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Working Yourself Out of a Job

  1. Jun 11, 2010 #1
    How many of you have had a job and done so well in that position that the your employer or client decided that they no longer needed you?


    My supervisor at my job recently told me that one of our contracts is ending soon and that the client has decided to look into other companies to potentially replace us.

    When we started this contract the place was covered in graffiti, gang bangers and drug dealers hungout around the place, vandals were setting fires for fun, and cars and apartments were broken into regularly. Now the client's biggest concern is parking violations and they are wondering why they pay us so much money when we do so little around the place.

    While my bosses put on optimistic faces and tell me that as long as we work hard we will keep our contract I am fairly certain that they simply want to be paying less and will most likely wind up contracting another company that doesn't charge as much. Unfortunately if that happens I will only be working three days a week. :-/
     
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  3. Jun 11, 2010 #2

    Chi Meson

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    Don't you read Dilbert? You're only supposed to talk about how hard you work.

    What's your job, exactly?
     
  4. Jun 11, 2010 #3
    I dread the day when I become a physician and invent the magical cure for all diseases.
     
  5. Jun 11, 2010 #4

    Chi Meson

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    I remember a show that told me how to do that.
    "First, become a doctor and then discover a marvelous cure for something..."
     
  6. Jun 11, 2010 #5

    Borg

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    Sorry to hear that SA. I had something similar in September. Our contract had funding issues and I was one of five people that was let go. When I asked why I was chosen over some others, I was told that the software that I turned in was complete and didn't have any issues. They were keeping the other developers because their work wasn't completed and had a lot of issues that needed to be addressed. They finally fixed their funding issues and I'm back on the project but, it really made me wonder what management was thinking.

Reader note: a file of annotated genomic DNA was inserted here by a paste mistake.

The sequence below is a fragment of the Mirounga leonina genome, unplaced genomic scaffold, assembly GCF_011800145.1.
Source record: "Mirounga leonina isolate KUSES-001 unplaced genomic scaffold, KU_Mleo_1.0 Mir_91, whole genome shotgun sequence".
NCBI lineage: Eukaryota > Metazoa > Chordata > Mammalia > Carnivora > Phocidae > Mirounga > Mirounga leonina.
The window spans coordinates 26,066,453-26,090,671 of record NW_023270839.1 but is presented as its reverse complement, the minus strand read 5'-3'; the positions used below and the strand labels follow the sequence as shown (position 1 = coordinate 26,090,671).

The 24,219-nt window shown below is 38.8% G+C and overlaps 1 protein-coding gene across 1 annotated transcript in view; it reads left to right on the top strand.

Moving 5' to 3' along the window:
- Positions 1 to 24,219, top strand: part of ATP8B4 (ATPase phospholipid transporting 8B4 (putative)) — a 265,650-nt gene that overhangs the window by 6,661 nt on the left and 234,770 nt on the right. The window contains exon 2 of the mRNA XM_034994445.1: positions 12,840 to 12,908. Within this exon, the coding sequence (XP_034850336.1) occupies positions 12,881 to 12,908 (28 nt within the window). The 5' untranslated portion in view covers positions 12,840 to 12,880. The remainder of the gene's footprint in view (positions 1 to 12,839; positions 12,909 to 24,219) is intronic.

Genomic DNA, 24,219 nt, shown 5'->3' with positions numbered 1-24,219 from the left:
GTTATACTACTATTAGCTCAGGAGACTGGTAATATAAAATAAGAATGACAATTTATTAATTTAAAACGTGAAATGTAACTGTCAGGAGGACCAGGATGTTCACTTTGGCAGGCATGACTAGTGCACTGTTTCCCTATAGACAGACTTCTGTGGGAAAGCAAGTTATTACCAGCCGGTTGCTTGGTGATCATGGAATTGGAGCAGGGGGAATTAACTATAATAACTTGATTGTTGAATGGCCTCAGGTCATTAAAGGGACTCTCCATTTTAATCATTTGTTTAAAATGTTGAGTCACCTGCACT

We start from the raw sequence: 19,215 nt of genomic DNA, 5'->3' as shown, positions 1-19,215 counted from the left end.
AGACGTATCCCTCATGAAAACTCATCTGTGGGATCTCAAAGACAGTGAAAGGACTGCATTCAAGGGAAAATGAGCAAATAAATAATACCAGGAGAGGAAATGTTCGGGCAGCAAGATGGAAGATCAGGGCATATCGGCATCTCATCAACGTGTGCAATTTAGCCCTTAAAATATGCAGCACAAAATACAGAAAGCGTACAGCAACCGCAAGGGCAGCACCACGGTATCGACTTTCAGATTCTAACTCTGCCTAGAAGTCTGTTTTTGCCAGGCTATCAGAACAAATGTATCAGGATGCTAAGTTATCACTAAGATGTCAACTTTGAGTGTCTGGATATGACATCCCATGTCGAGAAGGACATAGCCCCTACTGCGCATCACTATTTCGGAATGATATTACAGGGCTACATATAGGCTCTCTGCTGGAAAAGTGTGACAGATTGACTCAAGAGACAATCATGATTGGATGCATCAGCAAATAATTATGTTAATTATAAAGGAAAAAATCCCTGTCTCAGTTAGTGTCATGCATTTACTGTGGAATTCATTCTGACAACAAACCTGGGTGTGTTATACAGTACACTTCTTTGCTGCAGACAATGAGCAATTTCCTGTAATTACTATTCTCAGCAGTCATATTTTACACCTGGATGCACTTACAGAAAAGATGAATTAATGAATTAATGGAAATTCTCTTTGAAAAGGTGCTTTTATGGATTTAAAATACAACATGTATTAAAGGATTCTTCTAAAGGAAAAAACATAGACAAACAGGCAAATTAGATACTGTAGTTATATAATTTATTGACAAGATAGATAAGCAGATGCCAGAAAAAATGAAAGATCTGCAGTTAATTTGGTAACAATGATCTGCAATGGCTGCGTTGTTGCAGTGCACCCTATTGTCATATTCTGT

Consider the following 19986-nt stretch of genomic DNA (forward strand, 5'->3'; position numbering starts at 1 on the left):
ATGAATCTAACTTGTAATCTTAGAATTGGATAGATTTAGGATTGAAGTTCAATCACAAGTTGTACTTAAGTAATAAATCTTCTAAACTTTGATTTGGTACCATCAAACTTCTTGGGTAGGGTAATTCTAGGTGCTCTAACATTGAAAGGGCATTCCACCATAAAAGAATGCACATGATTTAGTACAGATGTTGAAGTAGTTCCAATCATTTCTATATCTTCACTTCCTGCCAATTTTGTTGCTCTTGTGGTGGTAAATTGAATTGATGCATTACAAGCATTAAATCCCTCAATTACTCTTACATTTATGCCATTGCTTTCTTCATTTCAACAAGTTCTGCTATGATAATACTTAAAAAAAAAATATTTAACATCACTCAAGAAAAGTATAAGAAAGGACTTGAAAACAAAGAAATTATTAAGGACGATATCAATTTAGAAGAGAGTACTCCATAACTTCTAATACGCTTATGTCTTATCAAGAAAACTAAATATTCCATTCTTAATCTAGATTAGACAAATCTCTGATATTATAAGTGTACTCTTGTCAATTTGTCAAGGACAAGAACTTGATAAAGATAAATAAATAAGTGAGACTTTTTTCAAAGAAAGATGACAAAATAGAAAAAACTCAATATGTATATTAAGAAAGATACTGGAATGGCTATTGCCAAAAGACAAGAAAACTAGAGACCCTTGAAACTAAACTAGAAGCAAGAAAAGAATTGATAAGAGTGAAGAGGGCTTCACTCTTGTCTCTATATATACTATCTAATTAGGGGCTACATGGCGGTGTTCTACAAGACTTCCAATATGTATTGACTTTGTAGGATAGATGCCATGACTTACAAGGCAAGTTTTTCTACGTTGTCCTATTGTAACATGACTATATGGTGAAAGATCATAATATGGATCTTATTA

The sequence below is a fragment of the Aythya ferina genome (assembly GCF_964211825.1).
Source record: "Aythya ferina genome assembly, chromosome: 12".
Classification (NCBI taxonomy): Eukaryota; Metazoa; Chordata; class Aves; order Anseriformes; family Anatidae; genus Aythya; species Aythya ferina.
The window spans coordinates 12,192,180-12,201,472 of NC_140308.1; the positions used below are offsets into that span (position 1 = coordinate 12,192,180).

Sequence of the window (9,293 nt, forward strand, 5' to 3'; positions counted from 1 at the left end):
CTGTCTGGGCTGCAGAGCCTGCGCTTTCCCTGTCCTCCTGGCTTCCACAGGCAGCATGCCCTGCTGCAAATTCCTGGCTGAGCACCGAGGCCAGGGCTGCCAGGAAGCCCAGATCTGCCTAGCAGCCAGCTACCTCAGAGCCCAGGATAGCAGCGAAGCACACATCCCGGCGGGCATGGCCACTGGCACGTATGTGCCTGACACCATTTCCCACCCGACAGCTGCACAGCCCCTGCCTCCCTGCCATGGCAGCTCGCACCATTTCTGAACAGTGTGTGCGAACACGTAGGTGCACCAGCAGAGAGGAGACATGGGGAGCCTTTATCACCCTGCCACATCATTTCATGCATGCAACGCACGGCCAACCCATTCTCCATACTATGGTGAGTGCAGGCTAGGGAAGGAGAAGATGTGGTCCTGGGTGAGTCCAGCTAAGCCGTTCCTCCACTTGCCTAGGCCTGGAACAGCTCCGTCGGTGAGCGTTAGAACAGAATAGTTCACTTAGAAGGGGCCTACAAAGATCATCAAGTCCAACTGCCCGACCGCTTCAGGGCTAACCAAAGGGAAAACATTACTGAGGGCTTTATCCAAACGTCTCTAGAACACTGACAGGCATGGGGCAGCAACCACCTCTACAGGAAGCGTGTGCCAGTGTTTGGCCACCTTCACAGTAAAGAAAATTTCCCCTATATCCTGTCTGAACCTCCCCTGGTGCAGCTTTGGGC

7. Jun 11, 2010 #6
    I work security.

    Thanks Borg. I'm glad your situation turned out well.
     
  8. Jun 11, 2010 #7

    Ivan Seeking

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    Sorry to hear about that, SA. It is a tough economy!

    As an independent contractor, I can certainly relate. When my best customers all get slow it can get pretty scary at times. Luckily, one got busy when the economy really started to tank. Three or four previously good customers [almost 12 years with each] are likely gone forever.
     
  9. Jun 11, 2010 #8

    Kerrie

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    Sorry to hear this SA. I was laid off in January, and can sort of relate to your situation. When I took over the receivables for my previous job, there were so many companies that owed them money, and I recovered or settled a lot of the old accounts. I developed some efficient processes in some of the systems that were out of date, and I kept a tight rein on certain outgoing expenses. Sometimes I wonder if because I was a big help in getting a grip on some things that were previously out of control, made me less valuable later on.
     
  10. Jun 11, 2010 #9
    It's analogous to being a cornerback in Football. The really good players have to do the least because the quarterback just stops throwing the ball in their direction. But at least the people who pay them know that, so they get paid millions to do nothing.
     
  11. Jun 11, 2010 #10

    DavidSnider